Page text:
© Archives Simon Hantaï/ADAGP, Paris. Photo: Robert Glowacki

About

The function of color is essentially linked to light. Light is necessarily the foundation of the world on the material, absolute level. It is, precisely, the sign and symbol of another infinity.
—Simon Hantaï

Gagosian is pleased to present an exhibition of eighteen paintings by Simon Hantaï (1922–2008). Les blancs de la couleur, la couleur du blanc, curated by Anne Baldassari, is Gagosian’s second solo exhibition of Hantaï’s work since the gallery announced its representation of the artist’s estate in 2019, and occurs in the centenary year of his birth. Many of the works in the exhibition, which occupies both floors of the gallery at 980 Madison Avenue, have not been previously exhibited.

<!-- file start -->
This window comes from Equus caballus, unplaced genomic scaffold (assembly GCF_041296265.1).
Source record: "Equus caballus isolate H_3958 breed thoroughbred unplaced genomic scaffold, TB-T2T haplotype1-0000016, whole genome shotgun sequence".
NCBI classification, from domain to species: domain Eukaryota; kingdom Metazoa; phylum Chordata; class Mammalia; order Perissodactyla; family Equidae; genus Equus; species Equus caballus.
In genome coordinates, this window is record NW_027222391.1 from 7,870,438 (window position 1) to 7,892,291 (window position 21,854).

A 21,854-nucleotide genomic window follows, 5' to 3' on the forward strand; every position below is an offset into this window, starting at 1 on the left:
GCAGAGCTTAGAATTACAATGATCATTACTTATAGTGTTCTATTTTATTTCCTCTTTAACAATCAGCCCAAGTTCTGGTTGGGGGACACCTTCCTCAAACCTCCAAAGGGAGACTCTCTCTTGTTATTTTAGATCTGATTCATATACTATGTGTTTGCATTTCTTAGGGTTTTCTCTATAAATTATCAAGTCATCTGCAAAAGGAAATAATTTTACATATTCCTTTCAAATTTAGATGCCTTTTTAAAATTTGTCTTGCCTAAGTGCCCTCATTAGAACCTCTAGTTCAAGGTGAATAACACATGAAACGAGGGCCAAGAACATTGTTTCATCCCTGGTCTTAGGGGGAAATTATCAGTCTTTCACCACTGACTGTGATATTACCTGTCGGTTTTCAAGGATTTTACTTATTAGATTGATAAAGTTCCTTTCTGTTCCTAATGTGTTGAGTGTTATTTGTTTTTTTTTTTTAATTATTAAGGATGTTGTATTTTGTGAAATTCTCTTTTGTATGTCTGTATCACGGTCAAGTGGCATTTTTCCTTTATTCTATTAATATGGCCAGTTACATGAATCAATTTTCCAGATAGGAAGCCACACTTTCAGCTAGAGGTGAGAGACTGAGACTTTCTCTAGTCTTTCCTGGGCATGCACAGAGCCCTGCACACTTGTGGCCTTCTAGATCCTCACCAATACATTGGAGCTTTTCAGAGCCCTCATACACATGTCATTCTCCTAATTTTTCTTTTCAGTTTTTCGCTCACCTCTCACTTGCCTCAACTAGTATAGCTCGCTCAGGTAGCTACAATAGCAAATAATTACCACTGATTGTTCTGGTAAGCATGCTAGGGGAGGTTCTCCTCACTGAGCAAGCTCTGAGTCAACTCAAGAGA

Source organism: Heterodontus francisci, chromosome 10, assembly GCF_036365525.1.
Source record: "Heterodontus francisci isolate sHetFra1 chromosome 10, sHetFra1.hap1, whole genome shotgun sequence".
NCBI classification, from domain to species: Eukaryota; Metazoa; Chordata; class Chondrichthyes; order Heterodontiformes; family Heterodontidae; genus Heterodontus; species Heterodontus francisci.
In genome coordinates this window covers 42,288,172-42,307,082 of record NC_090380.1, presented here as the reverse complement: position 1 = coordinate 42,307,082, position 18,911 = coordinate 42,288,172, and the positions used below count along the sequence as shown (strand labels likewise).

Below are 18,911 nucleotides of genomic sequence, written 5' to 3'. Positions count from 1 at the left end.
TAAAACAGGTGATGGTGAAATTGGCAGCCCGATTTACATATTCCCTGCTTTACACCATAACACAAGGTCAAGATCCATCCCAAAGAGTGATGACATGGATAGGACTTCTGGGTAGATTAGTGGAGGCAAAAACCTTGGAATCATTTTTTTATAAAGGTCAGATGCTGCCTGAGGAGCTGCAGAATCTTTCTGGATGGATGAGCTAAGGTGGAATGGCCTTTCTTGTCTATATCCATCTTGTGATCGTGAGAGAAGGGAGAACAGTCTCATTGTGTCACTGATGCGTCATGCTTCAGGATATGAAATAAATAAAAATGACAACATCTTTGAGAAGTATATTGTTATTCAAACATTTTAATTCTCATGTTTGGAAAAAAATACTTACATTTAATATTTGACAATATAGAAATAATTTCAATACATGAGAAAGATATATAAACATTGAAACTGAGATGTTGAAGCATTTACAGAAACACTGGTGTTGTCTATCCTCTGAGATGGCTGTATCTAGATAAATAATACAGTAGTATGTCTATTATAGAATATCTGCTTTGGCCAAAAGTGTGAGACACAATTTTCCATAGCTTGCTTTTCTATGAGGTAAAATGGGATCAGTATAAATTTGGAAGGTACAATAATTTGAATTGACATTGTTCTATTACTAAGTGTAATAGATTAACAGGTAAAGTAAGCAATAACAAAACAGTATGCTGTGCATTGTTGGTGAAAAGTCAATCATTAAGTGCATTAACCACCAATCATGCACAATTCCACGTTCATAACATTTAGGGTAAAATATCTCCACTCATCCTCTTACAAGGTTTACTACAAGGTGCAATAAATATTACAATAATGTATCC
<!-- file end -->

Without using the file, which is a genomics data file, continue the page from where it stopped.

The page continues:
Les blancs de la couleur, la couleur du blanc—the title alludes to Hantaï’s use of white in several series of works—features paintings made using the artist’s pliage (folding) technique, in which a canvas is crumpled and knotted, painted over, and then spread out to reveal a pattern of alternations between pigment and ground. In contrast to LES NOIRS DU BLANC, LES BLANCS DU NOIR, also curated by Baldassari, an exhibition of black-and-white paintings and prints dating from 1951 to 1997 that was presented at Gagosian Le Bourget in 2019–20, the current selection focuses on work distinguished by color combinations of primary and secondary colors, including blue and orange, yellow and purple, and red and green. These powerful hues had a unique significance for Hantaï, representing a link to the clothing worn by his mother on feast days—a foundational image from childhood—and reflecting his study of Paul Cezanne, Henri Matisse, and Goethe’s Theory of Colors (1810).